My sisters and I would fight over the sacks of muscadines and peaches we’d picked up at the Georgia roadside stands on the trip there, and my mother and Mamaw would snap beans, shell peas, or shuck corn, depending on what the garden offered that day.  You could tell their moods by their pace–slow and lazy was a good sign; brisk snapping with a quickly filling bucket meant you’d best give over the sack and share the peaches.

My mother and her siblings grew up on those porches.  The screen door slammed behind them on their way out of the kitchen.  They greeted neighbors there, collected bins of reels that needed fixing, broke up, made up, and snuck back in, tiptoeing up the slanted wooden steps, shoes in hand and giggling too loud.  My siblings and I played cards out there, read books, and petted the raggedy cats that came to slink around our legs and meow for scraps of fish.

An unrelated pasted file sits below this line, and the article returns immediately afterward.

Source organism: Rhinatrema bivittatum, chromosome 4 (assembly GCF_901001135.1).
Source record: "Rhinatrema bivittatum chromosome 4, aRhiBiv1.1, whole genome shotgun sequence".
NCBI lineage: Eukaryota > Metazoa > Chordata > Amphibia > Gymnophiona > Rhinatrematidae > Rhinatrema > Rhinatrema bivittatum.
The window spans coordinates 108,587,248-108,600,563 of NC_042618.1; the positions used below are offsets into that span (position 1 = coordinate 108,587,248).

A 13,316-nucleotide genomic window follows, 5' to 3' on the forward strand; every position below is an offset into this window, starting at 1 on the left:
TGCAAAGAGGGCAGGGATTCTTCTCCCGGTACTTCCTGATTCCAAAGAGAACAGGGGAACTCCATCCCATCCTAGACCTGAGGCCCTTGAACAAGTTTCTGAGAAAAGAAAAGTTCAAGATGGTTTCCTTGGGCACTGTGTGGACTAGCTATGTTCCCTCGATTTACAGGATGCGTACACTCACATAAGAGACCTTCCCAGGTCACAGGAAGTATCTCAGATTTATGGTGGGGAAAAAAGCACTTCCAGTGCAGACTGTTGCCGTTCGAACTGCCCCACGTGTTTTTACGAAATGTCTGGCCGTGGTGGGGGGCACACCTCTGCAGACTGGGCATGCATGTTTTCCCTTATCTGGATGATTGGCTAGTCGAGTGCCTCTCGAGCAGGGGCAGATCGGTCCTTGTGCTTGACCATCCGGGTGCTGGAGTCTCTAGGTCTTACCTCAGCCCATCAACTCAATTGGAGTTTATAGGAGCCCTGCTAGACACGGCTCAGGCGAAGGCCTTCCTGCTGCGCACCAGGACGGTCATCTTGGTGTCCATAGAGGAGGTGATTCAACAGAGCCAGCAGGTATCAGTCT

At the other end of the house, the front porch off the living room was filled with pots of philodendron vines and spider plants.  In the tropical heat, they grew to infinity, creeping out of their containers, their vines roping outward until they had to be tacked to the walls and ceilings to keep the chaos at bay.  Every surface was leafy, and if you were lucky, you got to sleep out there on the daybeds beneath that tangled jungle.  I used to drift off to sleep, slightly worried that in the dark of night, with only the buzzing cicadas bearing witness, I’d be incorporated, somehow, into the curtains of green, never to be seen again.